After spending the last week in London and Amsterdam where spring has definitely sprung, I was delighted to come back home to a teensy-bit warmer New York. Despite spending four years attending college in the Midwest, where the long winters are dominated by snow, I was truly not prepared for the 50+ inches of snow that we have gotten here this winter. And the longevity of it too—just when I get a glimpse of spring weather one day, it returns to 25 degrees the next! Post London trip, I decided to seek comfort in a decidedly more British fashion—through warm beverages and hearty scones, which are best enjoyed while hibernating in bed.
When presented with the orange display at my local grocery store, it was easy to head straight for the blood oranges. With more antioxidants than your standard navel orange, blood oranges make me think of Stella McCartney’s Spring 2011 line, Italian sodas and Judith holding the head of Holofernes. Weird association, right?
I can’t help it that I interpret the “blood” in blood oranges literally (and apparently I am not alone, since one variety of the fruit is called sanguinello for the “full-blood” hue) and therefore, artistic renditions of Judith’s gory story are a quick connection to make. Most depictions show Judith moments after she has cut off the Assyrian general Holofernes’ head, but there are some, like Caravaggio’s portrayal dated 1598-99, that show the empowered Judith during the act of dismemberment. Caravaggio’s choice in scenes was not surprising, since he is best known for his dramatic renderings, made only more so through his skillful shading and dramatic lighting. Caravaggio’s Judith is spectacular here—she is captured as being both disgusted by the nature of her task and determined to complete it to save her people; she grips his hair carefully with her left hand, pulling towards her as she decapitates him.
The subject was a popular one, and heavily used throughout the Renaissance, with works by Sandro Botticelli, Donatello, Andrea Mantegna and others. Thirty years before Caravaggio’s work, Lucas Cranach the Elder (1472-1553) painted the subject (actually more than once), with an equally dramatic flare, considering the fairly conservative style of the time. Cranach lived and worked in Wittenberg, Germany, and is known for his highly stylized and decorated portraits, all painted with a slight 2 dimensional flatness to them. Albrecht Dürer’s success with woodcuts influenced artists like Cranach to experiment with the medium, and Cranach employed some of the same techniques (namely his non-complex use of color and tendency to outline rather than shade with light and dark) in his paintings.
Almost 300 years later, Gustav Klimt approached the same subject (a couple times too), but instead decided to focus exclusively on Judith, and therefore only showing a glimpse of Holofernes’ severed head in the right lower corner. Here, Judith is seen as a fierce and elegant femme fatale, a common motif in Klimt’s work and generally popular in art at the time.
Inspired by a rise in interest in psychoanalysis and the psychology of sexuality, Klimt portrayed Judith as an intense yet elegant woman, staring seductively at the viewer. Her head is titled upwards slightly, showcasing her confidence and pride, something this is certainly missing in both Caravaggio’s and Cranach’s pictures. Klimt probably used his lover and frequent collaborator Adele Bloch-Bauer as a model, and he showcases her trendy hairstyle and fashionable dress with decorative Byzantine motifs. While all three pictures show Judith as a strong lady—an instrument of salvation from the Old Testament story, each work is also dramatically different, creating three separate components, not unlike the oats, blood orange and currants in these scones. Alone, each of these ingredients is delish—I could honestly probably survive eating only oats for days—but the combination of all three makes my day that much better. While I sincerely hope that none of you are tasked with decapitating someone this week, I hope that everyone has the chance to bake these and revel in the slightly warmer temperatures we are seeing as we approach the first day of spring!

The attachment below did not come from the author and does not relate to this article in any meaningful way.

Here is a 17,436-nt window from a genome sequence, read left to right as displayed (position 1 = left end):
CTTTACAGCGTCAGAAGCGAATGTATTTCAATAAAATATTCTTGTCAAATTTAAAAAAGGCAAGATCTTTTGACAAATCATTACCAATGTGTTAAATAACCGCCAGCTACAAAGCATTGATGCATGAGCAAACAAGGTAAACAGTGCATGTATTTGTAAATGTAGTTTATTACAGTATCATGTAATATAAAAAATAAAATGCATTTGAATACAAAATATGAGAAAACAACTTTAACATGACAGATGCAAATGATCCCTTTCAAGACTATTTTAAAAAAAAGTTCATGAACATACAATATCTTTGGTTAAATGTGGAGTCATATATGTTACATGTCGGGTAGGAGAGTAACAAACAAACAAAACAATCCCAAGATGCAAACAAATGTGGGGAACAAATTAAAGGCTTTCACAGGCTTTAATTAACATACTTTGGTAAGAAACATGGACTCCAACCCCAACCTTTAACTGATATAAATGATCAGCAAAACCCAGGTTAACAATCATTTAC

Oat, Blood Orange and Currant Scones with Buckwheat Flour
1 ¾ cup whole wheat flour
¼ cup buckwheat flour
1/3 cup sugar
1 cup oats
2 ½ teaspoons baking powder
½ teaspoon baking soda
pinch of salt
zest of 2 blood oranges
¾ cup unsalted butter, cold
¾ cup dried currants
¾ cups buttermilk, cold plus additional for glaze
¼ cup blood orange juice
For sanding sugar:
2 tablespoons blood orange juice
4 tablespoons sugar
Preheat the oven to 375°F and sift together the flours in a large bowl. Whisk in the sugar, oats, baking powder, baking soda and salt. Cut the cold butter into small cubes and work in to the dry mixture with a pastry blender. When the butter is all generally pea sized, stir in the dried currants, zest, orange juice and buttermilk. The dough might be a bit hard to work with now, so feel free to mix with your hands until is has developed into a fairly uniform dough. Dump out onto a floured counter, and shape into a large circular shape, about 2 inches high. With a knife, carefully cut into 8 equal, pie-shaped portions.
Arrange scone slivers onto a parchment paper or silicone mat lined baking sheet, and quickly brush with the extra buttermilk. Top with sanding sugar, and bake for about 25 minutes, until the tops are golden brown. Let cool if you can, and enjoy!
Recipe adapted from With the Grain, makes 8
Featured art: Caravaggio, Judith Beheading Holofernes, c. 1598-1599, oil on canvas
Lucas Cranach the Elder, Judith with the head of Holofernes, 1530, oil on panel
Gustav Klimt, Judith I, 1901, oil on canvas